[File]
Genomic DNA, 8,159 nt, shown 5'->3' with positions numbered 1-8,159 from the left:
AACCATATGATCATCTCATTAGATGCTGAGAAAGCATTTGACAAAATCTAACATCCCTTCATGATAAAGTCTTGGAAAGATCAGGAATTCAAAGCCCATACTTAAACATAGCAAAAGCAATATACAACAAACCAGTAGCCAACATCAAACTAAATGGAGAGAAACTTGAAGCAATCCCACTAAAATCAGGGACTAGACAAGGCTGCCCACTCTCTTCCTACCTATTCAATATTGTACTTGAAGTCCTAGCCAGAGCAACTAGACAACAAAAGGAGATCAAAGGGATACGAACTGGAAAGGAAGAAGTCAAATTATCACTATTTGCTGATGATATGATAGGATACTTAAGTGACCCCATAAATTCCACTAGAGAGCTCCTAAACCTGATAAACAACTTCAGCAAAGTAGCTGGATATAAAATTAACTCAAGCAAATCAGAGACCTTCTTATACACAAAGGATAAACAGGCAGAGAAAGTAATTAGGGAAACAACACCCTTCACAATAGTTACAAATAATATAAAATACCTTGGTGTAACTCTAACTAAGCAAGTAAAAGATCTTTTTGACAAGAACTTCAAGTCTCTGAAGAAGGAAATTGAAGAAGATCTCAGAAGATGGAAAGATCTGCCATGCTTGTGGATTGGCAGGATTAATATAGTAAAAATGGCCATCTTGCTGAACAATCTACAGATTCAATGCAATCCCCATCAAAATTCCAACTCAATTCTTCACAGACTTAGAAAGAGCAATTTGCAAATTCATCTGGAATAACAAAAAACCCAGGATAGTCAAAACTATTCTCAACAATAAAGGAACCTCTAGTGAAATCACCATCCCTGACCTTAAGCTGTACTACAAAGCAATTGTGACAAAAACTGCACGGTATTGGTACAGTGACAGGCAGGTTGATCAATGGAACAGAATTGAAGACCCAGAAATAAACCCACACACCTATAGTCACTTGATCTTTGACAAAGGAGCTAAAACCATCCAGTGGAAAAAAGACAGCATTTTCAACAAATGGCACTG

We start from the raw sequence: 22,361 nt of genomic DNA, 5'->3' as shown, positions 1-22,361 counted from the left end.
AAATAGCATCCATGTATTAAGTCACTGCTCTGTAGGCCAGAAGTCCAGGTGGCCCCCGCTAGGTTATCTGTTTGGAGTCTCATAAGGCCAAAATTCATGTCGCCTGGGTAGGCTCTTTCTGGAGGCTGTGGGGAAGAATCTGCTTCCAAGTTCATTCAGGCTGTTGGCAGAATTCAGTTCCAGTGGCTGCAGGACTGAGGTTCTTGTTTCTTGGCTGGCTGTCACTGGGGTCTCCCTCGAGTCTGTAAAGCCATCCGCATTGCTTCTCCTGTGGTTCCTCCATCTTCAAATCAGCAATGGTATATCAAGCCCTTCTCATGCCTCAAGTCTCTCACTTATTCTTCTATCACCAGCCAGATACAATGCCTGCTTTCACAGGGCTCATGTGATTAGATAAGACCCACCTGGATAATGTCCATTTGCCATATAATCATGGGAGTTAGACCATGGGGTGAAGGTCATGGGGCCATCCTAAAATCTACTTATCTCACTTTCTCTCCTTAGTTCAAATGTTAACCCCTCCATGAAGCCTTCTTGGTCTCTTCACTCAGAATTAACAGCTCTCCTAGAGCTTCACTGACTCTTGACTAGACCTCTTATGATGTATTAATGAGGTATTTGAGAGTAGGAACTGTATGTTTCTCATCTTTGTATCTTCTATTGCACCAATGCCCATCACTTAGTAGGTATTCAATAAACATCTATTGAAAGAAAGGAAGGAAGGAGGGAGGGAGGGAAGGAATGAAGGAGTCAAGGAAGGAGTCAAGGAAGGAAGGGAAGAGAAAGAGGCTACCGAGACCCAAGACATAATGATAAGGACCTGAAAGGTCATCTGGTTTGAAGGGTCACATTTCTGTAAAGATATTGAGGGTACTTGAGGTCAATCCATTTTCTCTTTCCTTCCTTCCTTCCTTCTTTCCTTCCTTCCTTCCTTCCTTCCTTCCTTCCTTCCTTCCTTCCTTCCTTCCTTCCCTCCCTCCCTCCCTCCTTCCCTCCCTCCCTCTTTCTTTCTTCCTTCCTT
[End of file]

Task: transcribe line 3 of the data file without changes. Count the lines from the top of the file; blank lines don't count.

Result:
We start from the raw sequence: 22,361 nt of genomic DNA, 5'->3' as shown, positions 1-22,361 counted from the left end.